On the third day, check to see of the seeds have sprouted roots that are at least ⅛ of an inch or ¼ of an inch.

Preparing the Tray for UsePreparing the Tray for Use

Before putting in soil, make sure to line the tray with unbleached paper towels. This is so the roots don’t protrude at the bottom via the holes in the tray.

Make sure the paper towels you use do not contain chemicals or dyes. Recycled and chemical-free paper towels are usually available in health food stores.

Next, fill the tray with pre-moistened soil, potting mix, or compost. It should be around 1½ inch of the tray depth. Make sure that the soil you use is organic, with no chemicals or artificial fertilizers.

Planting the Seeds

Planting the Seeds

Place the germinated seeds evenly on top of the soil. Then gently impress the seeds into the soil. Make sure the seeds are not buried underneath the soil. But they have to be covered by a thin layer of soil to keep the seeds wet.

It’s okay if some of the seeds are touching each other. However, make sure that there’s not a pile of seeds concentrated in one area. Each seed needs some room to grow properly.

Make sure you place the tray under indirect sunlight, inside your house, in a place near a window and with proper ventilation. Wheatgrass will not thrive when subjected to hot and direct sunlight.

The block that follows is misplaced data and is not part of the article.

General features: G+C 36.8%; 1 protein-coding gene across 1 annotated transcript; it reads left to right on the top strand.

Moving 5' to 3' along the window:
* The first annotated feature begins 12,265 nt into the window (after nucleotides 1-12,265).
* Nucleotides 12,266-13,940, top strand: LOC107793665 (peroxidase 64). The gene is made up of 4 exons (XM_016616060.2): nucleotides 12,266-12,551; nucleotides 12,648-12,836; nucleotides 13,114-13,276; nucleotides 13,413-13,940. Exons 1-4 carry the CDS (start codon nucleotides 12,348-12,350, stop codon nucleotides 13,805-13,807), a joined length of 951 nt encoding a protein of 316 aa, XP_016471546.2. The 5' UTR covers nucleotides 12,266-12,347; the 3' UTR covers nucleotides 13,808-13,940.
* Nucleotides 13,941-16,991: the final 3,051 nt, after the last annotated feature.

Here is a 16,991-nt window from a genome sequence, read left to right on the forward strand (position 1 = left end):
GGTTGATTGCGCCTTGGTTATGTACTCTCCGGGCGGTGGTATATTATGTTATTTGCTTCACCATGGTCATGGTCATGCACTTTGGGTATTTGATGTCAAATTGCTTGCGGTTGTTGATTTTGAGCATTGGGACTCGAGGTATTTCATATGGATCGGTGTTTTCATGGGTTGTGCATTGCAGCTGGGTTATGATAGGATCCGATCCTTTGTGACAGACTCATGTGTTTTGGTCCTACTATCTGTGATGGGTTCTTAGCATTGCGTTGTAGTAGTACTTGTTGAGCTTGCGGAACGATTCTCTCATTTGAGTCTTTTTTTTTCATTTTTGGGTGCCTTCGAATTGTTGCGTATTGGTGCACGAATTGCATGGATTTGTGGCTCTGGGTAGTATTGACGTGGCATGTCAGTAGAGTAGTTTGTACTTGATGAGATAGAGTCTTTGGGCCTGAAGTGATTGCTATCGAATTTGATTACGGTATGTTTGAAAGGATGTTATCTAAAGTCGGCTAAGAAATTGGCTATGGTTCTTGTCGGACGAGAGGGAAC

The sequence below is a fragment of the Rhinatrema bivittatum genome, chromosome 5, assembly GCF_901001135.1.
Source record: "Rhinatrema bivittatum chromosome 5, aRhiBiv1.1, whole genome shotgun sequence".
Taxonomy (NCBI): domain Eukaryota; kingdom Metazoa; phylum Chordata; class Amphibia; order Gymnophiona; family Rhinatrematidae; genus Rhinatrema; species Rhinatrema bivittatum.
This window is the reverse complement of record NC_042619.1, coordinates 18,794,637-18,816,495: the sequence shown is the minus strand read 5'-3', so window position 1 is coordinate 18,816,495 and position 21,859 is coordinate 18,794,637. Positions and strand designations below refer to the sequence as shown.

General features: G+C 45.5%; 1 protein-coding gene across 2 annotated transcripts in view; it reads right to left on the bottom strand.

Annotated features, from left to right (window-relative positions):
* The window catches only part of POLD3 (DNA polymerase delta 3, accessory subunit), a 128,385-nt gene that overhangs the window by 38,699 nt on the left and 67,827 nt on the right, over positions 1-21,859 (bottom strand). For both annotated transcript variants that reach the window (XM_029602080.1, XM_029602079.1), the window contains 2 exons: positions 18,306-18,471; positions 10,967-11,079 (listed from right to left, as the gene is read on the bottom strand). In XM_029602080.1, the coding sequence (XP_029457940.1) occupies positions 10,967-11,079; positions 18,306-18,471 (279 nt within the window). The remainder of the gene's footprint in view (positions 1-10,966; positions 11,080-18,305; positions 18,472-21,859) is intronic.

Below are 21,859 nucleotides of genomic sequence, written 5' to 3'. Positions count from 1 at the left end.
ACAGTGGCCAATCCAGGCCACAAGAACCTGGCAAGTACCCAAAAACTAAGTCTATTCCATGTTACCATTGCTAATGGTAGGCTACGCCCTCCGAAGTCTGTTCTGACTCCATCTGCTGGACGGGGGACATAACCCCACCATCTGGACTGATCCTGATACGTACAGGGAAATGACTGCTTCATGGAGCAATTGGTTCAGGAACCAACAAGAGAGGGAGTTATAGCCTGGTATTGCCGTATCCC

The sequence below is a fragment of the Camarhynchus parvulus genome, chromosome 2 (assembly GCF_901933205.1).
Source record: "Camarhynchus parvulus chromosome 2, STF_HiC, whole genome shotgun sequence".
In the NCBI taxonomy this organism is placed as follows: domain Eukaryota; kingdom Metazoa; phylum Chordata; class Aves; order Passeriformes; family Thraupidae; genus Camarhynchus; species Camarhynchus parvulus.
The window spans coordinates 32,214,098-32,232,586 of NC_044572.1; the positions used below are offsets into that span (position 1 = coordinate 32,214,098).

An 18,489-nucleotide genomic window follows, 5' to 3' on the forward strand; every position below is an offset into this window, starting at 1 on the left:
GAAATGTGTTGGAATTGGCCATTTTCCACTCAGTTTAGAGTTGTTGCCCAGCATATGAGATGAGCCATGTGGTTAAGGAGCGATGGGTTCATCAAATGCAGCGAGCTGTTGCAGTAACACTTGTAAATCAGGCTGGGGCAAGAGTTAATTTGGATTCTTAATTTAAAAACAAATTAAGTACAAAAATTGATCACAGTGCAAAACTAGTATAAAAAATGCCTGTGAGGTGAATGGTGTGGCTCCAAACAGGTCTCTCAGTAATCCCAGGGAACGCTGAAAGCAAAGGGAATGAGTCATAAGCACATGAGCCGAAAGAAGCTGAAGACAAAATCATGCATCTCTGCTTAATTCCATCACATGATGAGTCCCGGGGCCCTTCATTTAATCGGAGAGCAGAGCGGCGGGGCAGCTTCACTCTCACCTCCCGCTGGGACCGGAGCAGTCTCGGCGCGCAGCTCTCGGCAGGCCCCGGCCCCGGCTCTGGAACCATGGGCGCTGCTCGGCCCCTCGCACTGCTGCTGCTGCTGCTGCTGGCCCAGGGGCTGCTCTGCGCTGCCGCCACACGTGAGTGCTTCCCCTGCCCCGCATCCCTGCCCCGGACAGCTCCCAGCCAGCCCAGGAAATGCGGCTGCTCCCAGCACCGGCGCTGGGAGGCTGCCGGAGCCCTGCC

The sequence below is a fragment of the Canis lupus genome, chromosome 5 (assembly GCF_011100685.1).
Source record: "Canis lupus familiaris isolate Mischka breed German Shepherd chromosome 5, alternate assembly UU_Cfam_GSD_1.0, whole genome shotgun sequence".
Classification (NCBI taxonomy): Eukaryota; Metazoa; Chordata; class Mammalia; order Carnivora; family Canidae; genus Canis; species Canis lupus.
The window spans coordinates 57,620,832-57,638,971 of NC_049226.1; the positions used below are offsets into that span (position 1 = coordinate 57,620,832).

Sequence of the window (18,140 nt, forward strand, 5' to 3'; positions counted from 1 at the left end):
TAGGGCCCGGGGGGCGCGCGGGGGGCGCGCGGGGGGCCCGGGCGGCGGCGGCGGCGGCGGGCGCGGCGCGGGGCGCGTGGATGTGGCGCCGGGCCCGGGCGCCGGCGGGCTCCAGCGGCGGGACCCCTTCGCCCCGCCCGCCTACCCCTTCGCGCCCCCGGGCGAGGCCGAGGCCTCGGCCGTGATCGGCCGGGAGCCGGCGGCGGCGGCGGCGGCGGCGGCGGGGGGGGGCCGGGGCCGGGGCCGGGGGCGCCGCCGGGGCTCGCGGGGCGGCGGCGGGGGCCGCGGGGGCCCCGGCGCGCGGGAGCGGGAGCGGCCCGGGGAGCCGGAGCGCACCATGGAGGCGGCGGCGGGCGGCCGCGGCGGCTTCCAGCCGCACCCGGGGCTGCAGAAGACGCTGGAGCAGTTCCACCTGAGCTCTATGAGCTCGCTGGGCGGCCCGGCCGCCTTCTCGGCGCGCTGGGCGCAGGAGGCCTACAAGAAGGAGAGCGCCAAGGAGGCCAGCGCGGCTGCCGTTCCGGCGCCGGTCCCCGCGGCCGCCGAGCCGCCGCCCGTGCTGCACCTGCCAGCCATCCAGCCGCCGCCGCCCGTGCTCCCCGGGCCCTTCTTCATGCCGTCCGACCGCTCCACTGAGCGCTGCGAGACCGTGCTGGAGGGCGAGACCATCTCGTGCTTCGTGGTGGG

Watering

watering the sprouts

Using a spray bottle, make sure to water the sprouts at least twice a day. This is to keep them moist. It’s ideal to water them in the morning then at night. However, make sure not to overwater the sprouts.

It’s also a good idea to cover the sprouts with a single sheet of newspaper. After, water the paper until it’s completely soaked through. This will give the sprouts a dark and moist environment. Make sure to mist the paper two to three times a day to make sure it doesn’t dry out.

By day 4, you can go ahead and remove the newspaper. By then you’ll probably see that the sprouts have grown to maybe an inch tall. Continue to spray the grown sprouts at least twice a day. Make sure they don’t dry out.

After around one week, your beautiful grasses will be ready. With scissors, cut off the top two-thirds of the grasses. You can go ahead and start juicing them for a fresh glass of wheatgrass juice.

You can also store that cut grass in your fridge for up to 14 days.

Kate B. Forsyth is a writer for Be Healthy Today, who specializes in health and nutrition. Her passion is to help people get an overall transformation of health that lasts a lifetime. In her blog posts, she goes beyond research by providing health-concerned citizens doable and simple tricks to achieve a healthier lifestyle.

This entry has 0 replies

Comments open

Leave a reply

You may use these HTML tags and attributes: <a href="" title=""> <abbr title=""> <acronym title=""> <b> <blockquote cite=""> <cite> <code> <del datetime=""> <em> <i> <q cite=""> <s> <strike> <strong>

Optionally add an image (JPEG only)

Get this FREE Ebook Now

..and easily enjoy fresh, all-natural food that tastes great any time of the day

You have Successfully Subscribed!